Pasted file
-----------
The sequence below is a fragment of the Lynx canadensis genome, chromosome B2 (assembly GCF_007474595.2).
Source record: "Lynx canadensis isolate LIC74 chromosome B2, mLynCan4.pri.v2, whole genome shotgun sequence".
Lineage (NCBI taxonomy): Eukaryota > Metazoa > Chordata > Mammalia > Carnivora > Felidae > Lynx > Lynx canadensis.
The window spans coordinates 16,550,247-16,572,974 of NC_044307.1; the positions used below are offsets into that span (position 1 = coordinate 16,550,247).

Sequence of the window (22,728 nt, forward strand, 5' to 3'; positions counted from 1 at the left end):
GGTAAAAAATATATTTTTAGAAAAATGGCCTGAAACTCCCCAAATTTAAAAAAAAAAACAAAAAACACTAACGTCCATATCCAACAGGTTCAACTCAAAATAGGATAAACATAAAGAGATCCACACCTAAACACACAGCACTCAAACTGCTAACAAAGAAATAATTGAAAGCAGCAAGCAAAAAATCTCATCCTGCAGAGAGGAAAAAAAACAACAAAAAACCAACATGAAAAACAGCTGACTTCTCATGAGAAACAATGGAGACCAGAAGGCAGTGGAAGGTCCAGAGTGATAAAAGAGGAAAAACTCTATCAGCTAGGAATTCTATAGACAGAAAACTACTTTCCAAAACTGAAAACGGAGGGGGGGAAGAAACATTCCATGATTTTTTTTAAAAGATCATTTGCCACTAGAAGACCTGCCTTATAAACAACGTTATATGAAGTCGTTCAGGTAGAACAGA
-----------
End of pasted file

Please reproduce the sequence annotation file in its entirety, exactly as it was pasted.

The sequence below is a fragment of the Lynx canadensis genome, chromosome B2 (assembly GCF_007474595.2).
Source record: "Lynx canadensis isolate LIC74 chromosome B2, mLynCan4.pri.v2, whole genome shotgun sequence".
Lineage (NCBI taxonomy): Eukaryota > Metazoa > Chordata > Mammalia > Carnivora > Felidae > Lynx > Lynx canadensis.
The window spans coordinates 16,550,247-16,572,974 of NC_044307.1; the positions used below are offsets into that span (position 1 = coordinate 16,550,247).

Sequence of the window (22,728 nt, forward strand, 5' to 3'; positions counted from 1 at the left end):
GGTAAAAAATATATTTTTAGAAAAATGGCCTGAAACTCCCCAAATTTAAAAAAAAAAACAAAAAACACTAACGTCCATATCCAACAGGTTCAACTCAAAATAGGATAAACATAAAGAGATCCACACCTAAACACACAGCACTCAAACTGCTAACAAAGAAATAATTGAAAGCAGCAAGCAAAAAATCTCATCCTGCAGAGAGGAAAAAAAACAACAAAAAACCAACATGAAAAACAGCTGACTTCTCATGAGAAACAATGGAGACCAGAAGGCAGTGGAAGGTCCAGAGTGATAAAAGAGGAAAAACTCTATCAGCTAGGAATTCTATAGACAGAAAACTACTTTCCAAAACTGAAAACGGAGGGGGGGAAGAAACATTCCATGATTTTTTTTAAAAGATCATTTGCCACTAGAAGACCTGCCTTATAAACAACGTTATATGAAGTCGTTCAGGTAGAACAGA